26 June 2014
The Semester Alliance, a broad European coalition bringing together environmental, social and equality NGOs and trade unions, and of which Eurodiaconia is a member, releases its initial assessment of the European Commission’s proposals on Country-Specific Recommendations (CSRs) in view of the European Heads of States meeting on 26-27 June. Whilst welcoming some progress on more inclusive and sustainable CSRs, it is still seriously undermined by macroeconomic priorities focusing almost exclusively on austerity and competitiveness. The Semester Alliance also highlights the importance of increasing involvement of civil-society stakeholders, still seriously lacking in the CSR process.
“This year’s Commission proposals on CSRs claim to focus on “strengthening the conditions for sustainable growth and employment in a post-crisis economy.” But they seriously fall short of addressing the poverty crisis experienced daily by 124,2 million people. This is not to say that there has not been progress in some areas with CSRs addressing housing markets, the sustainability of pension systems, and tax reform: particularly tax evasion and avoidance. But in the end most CSRs still focus on budget and fiscal consolidation, rather than public investment,” said Barbara Helfferich, Chair of the Semester Alliance and Director of the European Anti-Poverty Network.
The Semester Alliance would have expected a stronger focus on tackling unemployment and the continuing social impact on poverty and exclusion as well as key excluded target groups, particularly those prioritized in the Social Investment Package. Whilst the focus on increasing adequacy and coverage of minimum income and social protection in some countries is welcomed, a more detailed analysis shows that this is often tied to activation with punitive conditionality threatening those who do not access work, rather than integrated active inclusion.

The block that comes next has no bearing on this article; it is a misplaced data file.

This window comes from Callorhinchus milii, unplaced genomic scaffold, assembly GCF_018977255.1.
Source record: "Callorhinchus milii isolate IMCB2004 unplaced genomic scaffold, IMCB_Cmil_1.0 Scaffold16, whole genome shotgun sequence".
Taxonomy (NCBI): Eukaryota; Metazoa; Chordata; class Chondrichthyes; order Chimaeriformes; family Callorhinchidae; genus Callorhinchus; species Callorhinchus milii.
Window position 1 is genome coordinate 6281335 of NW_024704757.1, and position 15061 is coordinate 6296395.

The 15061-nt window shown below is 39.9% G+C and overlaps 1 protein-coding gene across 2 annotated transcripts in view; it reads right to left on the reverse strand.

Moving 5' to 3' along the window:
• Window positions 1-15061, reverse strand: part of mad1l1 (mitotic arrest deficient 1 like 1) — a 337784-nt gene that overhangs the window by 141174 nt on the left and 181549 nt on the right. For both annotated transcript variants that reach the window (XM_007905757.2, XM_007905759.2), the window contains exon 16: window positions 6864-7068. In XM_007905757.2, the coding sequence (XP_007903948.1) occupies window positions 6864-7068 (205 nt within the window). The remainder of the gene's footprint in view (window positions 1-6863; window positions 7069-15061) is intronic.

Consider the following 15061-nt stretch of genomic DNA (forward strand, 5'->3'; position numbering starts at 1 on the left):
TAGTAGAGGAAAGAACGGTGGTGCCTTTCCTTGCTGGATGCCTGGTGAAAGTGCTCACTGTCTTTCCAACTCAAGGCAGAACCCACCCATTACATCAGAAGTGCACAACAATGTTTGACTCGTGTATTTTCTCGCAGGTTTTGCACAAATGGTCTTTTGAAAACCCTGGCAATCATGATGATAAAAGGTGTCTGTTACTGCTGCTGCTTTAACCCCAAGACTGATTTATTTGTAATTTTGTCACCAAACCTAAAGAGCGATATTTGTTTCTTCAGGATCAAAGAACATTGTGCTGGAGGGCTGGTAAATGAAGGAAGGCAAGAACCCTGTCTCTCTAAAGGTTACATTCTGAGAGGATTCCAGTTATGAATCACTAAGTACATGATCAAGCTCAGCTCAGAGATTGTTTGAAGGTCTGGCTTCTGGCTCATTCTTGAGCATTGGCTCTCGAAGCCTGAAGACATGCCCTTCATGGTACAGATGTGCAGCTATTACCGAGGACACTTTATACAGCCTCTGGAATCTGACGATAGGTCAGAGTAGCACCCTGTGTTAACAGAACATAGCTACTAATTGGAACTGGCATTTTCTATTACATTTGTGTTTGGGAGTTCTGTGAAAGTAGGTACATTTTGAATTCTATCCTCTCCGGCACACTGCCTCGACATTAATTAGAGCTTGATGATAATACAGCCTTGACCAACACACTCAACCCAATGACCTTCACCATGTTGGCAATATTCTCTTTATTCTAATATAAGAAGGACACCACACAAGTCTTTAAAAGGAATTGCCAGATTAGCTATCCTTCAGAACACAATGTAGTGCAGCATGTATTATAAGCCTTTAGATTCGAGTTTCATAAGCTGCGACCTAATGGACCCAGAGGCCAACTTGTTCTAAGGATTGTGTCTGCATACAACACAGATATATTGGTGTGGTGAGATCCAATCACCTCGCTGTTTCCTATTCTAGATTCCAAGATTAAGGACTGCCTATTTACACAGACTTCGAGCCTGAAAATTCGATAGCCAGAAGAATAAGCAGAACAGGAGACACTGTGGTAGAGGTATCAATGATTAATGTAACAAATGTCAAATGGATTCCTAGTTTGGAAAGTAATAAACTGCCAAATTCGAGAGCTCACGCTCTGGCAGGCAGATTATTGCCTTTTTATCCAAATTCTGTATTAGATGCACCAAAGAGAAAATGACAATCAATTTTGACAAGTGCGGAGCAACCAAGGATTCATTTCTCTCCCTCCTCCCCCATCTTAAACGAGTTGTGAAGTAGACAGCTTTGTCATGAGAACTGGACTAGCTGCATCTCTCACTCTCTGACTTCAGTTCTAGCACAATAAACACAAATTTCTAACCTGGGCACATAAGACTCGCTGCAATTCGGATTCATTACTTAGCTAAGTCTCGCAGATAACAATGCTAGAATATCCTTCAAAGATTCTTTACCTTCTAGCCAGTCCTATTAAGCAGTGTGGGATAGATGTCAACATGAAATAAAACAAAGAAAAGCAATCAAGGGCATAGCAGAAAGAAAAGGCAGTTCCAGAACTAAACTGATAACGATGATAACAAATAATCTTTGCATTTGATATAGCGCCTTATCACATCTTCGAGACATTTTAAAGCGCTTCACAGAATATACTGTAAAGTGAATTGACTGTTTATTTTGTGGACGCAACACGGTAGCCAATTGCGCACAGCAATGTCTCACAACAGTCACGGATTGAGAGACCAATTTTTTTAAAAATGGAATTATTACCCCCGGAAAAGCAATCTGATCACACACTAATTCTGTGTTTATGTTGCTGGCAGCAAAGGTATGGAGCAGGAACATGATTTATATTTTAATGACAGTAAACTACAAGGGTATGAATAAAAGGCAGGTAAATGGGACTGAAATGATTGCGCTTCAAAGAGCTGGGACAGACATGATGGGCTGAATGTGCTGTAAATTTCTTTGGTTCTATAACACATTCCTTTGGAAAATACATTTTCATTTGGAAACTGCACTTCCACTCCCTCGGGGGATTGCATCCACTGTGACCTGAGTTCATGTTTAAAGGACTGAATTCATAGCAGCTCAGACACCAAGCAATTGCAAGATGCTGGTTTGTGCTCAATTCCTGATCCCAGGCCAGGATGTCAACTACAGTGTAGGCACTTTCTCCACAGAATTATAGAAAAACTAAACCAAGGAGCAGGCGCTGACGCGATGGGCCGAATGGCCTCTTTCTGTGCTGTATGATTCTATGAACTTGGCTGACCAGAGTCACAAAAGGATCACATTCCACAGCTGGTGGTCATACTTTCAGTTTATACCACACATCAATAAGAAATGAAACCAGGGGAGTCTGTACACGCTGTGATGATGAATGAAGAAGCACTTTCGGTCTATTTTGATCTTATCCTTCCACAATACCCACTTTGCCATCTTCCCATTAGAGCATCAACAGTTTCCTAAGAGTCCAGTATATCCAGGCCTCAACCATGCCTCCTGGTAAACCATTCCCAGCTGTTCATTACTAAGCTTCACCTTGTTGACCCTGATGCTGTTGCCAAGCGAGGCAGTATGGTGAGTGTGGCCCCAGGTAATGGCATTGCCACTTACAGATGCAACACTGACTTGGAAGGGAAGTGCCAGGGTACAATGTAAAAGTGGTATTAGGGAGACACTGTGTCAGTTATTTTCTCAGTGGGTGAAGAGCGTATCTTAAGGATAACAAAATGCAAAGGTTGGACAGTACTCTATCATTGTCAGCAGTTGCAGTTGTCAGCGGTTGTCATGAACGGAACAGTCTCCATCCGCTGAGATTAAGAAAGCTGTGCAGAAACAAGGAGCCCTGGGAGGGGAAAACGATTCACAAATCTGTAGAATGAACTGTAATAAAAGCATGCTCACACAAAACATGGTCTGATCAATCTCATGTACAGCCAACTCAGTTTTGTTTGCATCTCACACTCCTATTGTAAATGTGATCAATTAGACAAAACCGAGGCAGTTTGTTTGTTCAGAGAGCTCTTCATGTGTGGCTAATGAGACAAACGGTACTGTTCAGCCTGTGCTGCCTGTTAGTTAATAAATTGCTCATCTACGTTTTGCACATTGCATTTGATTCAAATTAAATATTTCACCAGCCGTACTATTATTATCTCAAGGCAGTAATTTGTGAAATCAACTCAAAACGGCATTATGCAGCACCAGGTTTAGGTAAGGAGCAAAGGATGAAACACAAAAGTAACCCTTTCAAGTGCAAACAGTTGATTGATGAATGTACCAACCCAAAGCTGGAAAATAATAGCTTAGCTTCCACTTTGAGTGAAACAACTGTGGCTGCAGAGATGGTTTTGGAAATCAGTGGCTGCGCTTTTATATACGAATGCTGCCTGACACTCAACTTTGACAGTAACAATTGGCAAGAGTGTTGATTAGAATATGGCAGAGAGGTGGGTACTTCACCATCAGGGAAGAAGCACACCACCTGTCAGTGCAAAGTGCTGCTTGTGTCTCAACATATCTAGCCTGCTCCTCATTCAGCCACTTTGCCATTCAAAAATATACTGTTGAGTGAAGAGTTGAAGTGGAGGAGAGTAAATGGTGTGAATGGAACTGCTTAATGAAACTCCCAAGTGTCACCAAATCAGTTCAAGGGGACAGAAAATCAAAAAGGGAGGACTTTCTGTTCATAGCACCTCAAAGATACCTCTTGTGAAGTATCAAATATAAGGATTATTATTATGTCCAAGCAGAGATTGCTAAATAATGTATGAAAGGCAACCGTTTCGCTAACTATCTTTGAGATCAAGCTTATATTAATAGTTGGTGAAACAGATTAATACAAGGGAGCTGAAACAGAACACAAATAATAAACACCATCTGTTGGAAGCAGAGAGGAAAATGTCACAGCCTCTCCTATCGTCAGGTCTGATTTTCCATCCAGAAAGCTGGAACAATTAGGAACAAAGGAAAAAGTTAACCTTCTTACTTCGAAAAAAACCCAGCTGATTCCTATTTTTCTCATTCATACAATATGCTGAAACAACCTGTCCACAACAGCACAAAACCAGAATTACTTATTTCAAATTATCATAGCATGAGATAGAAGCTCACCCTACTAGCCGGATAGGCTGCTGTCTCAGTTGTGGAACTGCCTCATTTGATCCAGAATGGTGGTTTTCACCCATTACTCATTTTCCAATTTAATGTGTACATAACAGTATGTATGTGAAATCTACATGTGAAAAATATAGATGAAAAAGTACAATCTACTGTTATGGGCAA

The increase in employment CSRs focused on those furthest from the labour market is also welcomed but contrasted by the increased focus on reviewing wage-setting and indexing mechanisms to produce downward pressure in order to increase competitiveness, which will only increase in-work poverty, and undermine sustainable growth based on higher living standards.
Whilst the almost universal CSRs for youth linked to the youth guarantee is welcomed, the focus on employment and education alone is unlikely to be sufficient to tackle problems of youth exclusion from basic rights, services and participation.
The small signs of social investment are mainly targeted on education, and are undermined by parallel cost-cutting measures in essential social protection, employment services, health and long-term care.
Although more environmental/resource efficiency CSRs are proposed, it is insufficient to ensure progress.
In terms of gender equality, despite an increase of gender-related CSRs - particularly related to child-care - the CSRs fail to address the gender equality gap, particularly in relation to pay and pensions.
This European Council is another milestone on the EU’s agenda, as EU Heads of States and Prime Ministers will not only discuss the European Commission’s 2014 CSRs proposals but also the EU’s priorities for the next five years, proposed by Herman Van Rompuy, President of the European Council, paving the way for the Mid-Term Review of the Europe 2020 Strategy. The involvement of civil-society and trade union stakeholders in the process is urgently needed to safeguard democracy and ensure progress towards a social and sustainable European Union.
You can find more information on the EU Alliance for a democratic, social and sustainable European Semester (Semester Alliance) here. To read the Semester Alliance's 2014 Proposals for Country-Specific Recommendations please use this link here.